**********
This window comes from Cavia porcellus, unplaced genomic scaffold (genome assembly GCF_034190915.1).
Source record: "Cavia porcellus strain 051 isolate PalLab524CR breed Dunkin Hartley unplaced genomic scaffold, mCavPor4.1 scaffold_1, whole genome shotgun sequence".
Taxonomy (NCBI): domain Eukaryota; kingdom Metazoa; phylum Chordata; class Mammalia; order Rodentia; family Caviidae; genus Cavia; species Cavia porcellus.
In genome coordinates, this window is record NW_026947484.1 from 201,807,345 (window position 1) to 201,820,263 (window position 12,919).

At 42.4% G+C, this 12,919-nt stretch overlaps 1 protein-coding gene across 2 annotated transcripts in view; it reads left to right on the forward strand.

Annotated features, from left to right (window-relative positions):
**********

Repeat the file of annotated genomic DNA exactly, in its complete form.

This window comes from Cavia porcellus, unplaced genomic scaffold (genome assembly GCF_034190915.1).
Source record: "Cavia porcellus strain 051 isolate PalLab524CR breed Dunkin Hartley unplaced genomic scaffold, mCavPor4.1 scaffold_1, whole genome shotgun sequence".
Taxonomy (NCBI): domain Eukaryota; kingdom Metazoa; phylum Chordata; class Mammalia; order Rodentia; family Caviidae; genus Cavia; species Cavia porcellus.
In genome coordinates, this window is record NW_026947484.1 from 201,807,345 (window position 1) to 201,820,263 (window position 12,919).

At 42.4% G+C, this 12,919-nt stretch overlaps 1 protein-coding gene across 2 annotated transcripts in view; it reads left to right on the forward strand.

Annotated features, from left to right (window-relative positions):